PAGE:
Adelaide of Saxe-Meiningen

Queen Adelaide of Saxe-Meiningen


Born on 13 August 1792 at Meiningen, Thuringia, Germany.
Died 2 December 1849 at Bentley Priory in Stanmore.

Adelaide of Saxe-Meiningen (Adelaide Amelia Louise Theresa Caroline; 13 August 1792 – 2 December 1849) was the queen consort of the United Kingdom and of Hanover as spouse of William IV of the United Kingdom.

Early life

Adelaide was born on 13 August 1792 at Meiningen, Thuringia, Germany. Her father was George I, Duke of Saxe-Meiningen; and her mother was Luise Eleonore, daughter of Prince Christian of Hohenlohe-Langenburg. She was titled Princess Adelaide of Saxe-Meiningen, Duchess in Saxony with the style Serene Highness from her birth until the Congress of Vienna (1814–15), when the entire House of Wettin was raised to the style of Highness.

Saxe-Meiningen was a small state, covering about 423 square miles (1,100 km2). It was the most liberal German state and, unlike its neighbours, permitted a free press and criticism of the ruler.

Queen consort

At the time of their marriage, William was not heir-presumptive to the throne, but became so when his brother Frederick, Duke of York, died childless in 1827. Given the small likelihood of his older brothers producing heirs, and William's relative youth and good health, it had long been considered extremely likely that he would become King in due course. In 1830, on the death of his elder brother, George IV, William acceded to the throne. One of King William's first acts was to confer the Rangership of Bushy Park (for thirty-three years held by himself) on Queen Adelaide. This act allowed Adelaide to remain at Bushy House for her lifetime. The King and Adelaide were crowned on 8 September 1831 at Westminster Abbey. Adelaide was deeply religious and took the service very seriously. William despised the ceremony, and acted throughout, it is presumed deliberately, as if he was "a character in a comic opera", making a mockery of what he thought to be a ridiculous charade. Adelaide alone among those attending received any praise for her "dignity, repose and characteristic grace".

Bentley Priory, Queen Adelaide's final home is now open to the public. The Priory can be viewed by visiting the Bentley Priory museum.

Adelaide was beloved by the British people for her piety, modesty, charity, and her tragic childbirth history. A large portion of her household income was given to charitable causes. She also treated the young Princess Victoria of Kent (William's heir presumptive and later Queen Victoria) with kindness, despite her own inability to produce an heir and the open hostility between William and Victoria's mother, the Dowager Duchess of Kent. She refused to have women of questionable virtue attend her Court. Wrote Clerk of the Privy Council Charles Greville of her, "The Queen is a prude and refuses to have the ladies come décolletées to her parties. George the 4th, who liked ample expanses of that kind, would not let them be covered."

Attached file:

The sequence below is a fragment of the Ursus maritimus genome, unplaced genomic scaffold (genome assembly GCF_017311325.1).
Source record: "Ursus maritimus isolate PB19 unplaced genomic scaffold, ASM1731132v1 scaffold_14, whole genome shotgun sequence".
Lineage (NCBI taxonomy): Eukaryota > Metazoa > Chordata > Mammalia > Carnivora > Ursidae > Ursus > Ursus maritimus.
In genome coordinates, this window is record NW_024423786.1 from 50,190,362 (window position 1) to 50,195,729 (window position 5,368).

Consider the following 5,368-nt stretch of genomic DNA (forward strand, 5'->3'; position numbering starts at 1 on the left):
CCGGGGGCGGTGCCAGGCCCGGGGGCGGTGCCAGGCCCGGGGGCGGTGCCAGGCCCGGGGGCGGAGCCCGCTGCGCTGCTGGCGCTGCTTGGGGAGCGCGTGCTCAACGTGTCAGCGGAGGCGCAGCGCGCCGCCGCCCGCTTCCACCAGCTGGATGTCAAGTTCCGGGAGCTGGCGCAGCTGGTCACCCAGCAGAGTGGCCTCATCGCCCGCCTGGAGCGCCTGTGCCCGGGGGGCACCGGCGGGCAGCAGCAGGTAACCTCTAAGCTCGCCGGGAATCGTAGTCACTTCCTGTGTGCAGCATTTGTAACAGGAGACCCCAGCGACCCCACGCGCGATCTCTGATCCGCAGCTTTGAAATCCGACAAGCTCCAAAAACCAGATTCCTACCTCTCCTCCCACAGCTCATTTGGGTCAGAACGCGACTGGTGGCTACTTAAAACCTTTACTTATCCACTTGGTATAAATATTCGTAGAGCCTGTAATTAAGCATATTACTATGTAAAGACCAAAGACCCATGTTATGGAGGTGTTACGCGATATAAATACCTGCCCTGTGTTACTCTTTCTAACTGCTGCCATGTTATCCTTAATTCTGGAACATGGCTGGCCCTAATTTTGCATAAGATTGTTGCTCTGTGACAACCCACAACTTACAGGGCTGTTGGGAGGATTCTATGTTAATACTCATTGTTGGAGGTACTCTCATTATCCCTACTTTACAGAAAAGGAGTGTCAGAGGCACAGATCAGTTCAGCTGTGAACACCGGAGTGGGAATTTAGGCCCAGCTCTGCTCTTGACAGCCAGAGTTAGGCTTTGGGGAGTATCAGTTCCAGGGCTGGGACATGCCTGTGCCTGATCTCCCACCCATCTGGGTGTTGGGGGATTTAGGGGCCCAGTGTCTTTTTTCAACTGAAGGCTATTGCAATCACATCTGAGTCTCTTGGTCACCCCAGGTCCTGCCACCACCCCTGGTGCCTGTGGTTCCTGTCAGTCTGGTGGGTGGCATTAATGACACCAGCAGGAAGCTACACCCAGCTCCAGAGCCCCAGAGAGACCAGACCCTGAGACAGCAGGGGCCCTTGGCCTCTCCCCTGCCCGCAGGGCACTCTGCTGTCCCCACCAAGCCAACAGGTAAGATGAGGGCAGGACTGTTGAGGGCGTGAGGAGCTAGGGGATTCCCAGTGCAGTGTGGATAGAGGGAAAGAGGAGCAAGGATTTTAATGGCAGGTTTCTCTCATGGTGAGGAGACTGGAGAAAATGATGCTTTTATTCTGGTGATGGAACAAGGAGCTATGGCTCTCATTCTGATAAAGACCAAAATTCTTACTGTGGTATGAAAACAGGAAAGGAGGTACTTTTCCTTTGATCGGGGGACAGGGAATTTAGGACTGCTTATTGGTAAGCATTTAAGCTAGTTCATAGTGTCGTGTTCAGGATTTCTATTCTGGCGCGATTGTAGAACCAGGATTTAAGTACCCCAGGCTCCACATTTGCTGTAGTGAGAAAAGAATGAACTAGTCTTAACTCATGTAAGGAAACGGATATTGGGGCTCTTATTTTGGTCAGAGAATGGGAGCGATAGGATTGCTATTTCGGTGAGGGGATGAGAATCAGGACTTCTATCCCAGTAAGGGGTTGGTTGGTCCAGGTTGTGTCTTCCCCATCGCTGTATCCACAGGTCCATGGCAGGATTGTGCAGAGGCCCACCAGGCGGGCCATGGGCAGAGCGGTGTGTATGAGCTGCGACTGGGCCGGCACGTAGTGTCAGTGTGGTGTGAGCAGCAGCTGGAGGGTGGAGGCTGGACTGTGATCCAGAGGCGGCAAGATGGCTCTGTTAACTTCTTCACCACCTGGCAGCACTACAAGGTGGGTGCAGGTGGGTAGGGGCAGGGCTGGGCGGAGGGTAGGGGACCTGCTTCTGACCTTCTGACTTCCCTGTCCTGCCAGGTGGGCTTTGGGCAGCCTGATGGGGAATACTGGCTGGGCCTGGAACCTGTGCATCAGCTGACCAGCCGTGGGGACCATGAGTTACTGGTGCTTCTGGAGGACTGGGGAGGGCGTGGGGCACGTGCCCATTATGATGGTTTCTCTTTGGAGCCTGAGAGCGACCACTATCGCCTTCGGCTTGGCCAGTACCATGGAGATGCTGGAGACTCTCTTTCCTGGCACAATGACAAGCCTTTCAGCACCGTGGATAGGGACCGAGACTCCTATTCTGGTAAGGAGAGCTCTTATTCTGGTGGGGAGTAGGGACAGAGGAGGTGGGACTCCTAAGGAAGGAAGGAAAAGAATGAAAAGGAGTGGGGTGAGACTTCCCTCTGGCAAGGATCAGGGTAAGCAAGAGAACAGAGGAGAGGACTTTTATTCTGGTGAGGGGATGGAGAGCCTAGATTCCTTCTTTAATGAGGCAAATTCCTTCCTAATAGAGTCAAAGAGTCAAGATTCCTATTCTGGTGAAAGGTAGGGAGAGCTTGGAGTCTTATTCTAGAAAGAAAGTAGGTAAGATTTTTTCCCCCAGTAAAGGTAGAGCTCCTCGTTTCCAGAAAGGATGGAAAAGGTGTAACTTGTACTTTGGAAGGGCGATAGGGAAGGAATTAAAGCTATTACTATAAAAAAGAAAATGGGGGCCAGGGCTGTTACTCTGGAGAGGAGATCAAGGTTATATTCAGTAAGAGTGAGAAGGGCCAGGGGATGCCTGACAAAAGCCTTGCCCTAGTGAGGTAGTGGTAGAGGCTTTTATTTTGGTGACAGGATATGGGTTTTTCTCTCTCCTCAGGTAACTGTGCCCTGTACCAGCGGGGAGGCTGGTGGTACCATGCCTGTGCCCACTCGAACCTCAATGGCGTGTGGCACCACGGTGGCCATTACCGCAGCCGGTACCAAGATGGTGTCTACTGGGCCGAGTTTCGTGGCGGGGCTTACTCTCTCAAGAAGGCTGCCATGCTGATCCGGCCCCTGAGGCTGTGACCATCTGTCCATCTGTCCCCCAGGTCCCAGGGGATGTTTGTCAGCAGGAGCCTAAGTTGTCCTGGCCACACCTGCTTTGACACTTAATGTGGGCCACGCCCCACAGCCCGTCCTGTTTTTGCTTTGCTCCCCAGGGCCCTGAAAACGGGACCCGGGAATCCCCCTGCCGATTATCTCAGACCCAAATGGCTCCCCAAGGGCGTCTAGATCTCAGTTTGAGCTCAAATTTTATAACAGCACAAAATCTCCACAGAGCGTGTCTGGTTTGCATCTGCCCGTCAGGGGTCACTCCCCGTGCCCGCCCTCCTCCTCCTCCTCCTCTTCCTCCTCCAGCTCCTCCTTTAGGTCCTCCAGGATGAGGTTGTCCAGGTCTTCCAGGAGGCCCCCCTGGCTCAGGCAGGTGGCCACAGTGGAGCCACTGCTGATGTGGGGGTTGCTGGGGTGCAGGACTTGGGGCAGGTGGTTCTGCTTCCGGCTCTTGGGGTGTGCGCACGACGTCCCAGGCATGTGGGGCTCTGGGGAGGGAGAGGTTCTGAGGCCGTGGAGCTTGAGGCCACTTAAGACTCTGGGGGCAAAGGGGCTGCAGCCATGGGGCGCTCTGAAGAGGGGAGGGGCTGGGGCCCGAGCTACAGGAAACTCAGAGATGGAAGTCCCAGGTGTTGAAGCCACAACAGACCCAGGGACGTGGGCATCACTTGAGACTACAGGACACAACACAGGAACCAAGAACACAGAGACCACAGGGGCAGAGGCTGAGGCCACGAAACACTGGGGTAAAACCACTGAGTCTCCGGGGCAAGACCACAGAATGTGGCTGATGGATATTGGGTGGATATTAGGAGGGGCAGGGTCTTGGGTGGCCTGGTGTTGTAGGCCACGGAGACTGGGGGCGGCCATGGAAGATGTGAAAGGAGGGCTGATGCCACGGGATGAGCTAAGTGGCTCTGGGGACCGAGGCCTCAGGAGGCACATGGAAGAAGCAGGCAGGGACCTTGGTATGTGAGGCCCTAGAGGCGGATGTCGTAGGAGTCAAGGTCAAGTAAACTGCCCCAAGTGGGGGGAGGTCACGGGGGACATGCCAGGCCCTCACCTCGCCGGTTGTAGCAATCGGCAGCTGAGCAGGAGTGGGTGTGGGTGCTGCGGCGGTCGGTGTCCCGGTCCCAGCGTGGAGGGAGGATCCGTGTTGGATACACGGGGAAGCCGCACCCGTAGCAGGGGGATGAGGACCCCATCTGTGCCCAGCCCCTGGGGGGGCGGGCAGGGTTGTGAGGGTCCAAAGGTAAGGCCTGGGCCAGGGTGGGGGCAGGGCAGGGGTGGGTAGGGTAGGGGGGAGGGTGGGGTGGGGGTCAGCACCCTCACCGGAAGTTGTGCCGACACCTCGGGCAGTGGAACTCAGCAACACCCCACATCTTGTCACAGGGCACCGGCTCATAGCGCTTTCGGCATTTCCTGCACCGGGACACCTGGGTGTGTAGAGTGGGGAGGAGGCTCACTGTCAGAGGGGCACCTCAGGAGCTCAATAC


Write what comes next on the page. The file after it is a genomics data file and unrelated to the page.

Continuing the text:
The Adelaide room, this room was created for the dowager Queen to receive guests in, these would have included her niece Queen Victoria and Prince Albert
The Adelaide room, this room was created for the Dowager Queen to receive her guests in. These would have included her niece Queen Victoria and Prince Albert and can be viewed by visiting the Bentley Priory museum.

The Bentley Priory Years

In 1846 Queen Adelaide leased Bentley Priory but for health reasons didn't move in until 1848. By this time she was extremely ill with oedema and from her first days there found the stairs too much to cope with. A suite of rooms were prepared for her down stairs on the ground floor. It is here that she would have received her guests including her niece Queen Victoria and Prince Albert, and can be viewed by visiting the Bentley Priory museum.

Queen Adelaide's last public appearance was to lay the foundation stone of the church of St John the Evangelist, Great Stanmore. She gave the font and when the church was completed after her death, the east window was dedicated to her memory.

She died during the reign of her niece Queen Victoria on 2 December 1849 just 57 years old, at home in bed in the Priory, and was buried at St. George's Chapel, Windsor. She wrote instructions for her funeral during an illness in 1841 at Sudbury Hall: "I die in all humility", she wrote, "we are alike before the throne of God, and I request therefore that my mortal remains be conveyed to the grave without pomp or state…to have as private and quiet a funeral as possible. I particularly desire not to be laid out in state…I die in peace and wish to be carried to the fount in peace, and free from the vanities and pomp of this world."

Queen Adelaide's bedroom
Queen Adelaide's bedroom, it was here that the Queen died on 2 December 1849. Her suite of rooms can be viewed by visiting the Bentley Priory museum.

Legacy

Queen Adelaide's name is probably best remembered in the Australian state of South Australia, founded during the brief reign of William IV. The capital city of Adelaide was named after her at its founding in 1836; the Queen Adelaide Club for women is still active there, and a bronze statue of Queen Adelaide stands in the foyer of the Town Hall.


Museum Opening Times

Bentley Priory Museum is open to the public on Mondays, Wednesdays, Fridays and Saturdays. Opening hours are:

March - September: 0:00-17:00 (last admission at 16:00).

October - February:10:00 - 16:00 (last admission at 15:00)

The Address is: Bentley Priory Museum Mansion House Drive Stanmore HA7 3FB

For Sat Navs please use postcode HA7 3HT which brings you to the main gates of the museum.

For more information please visit their website

www.bentleypriory.org





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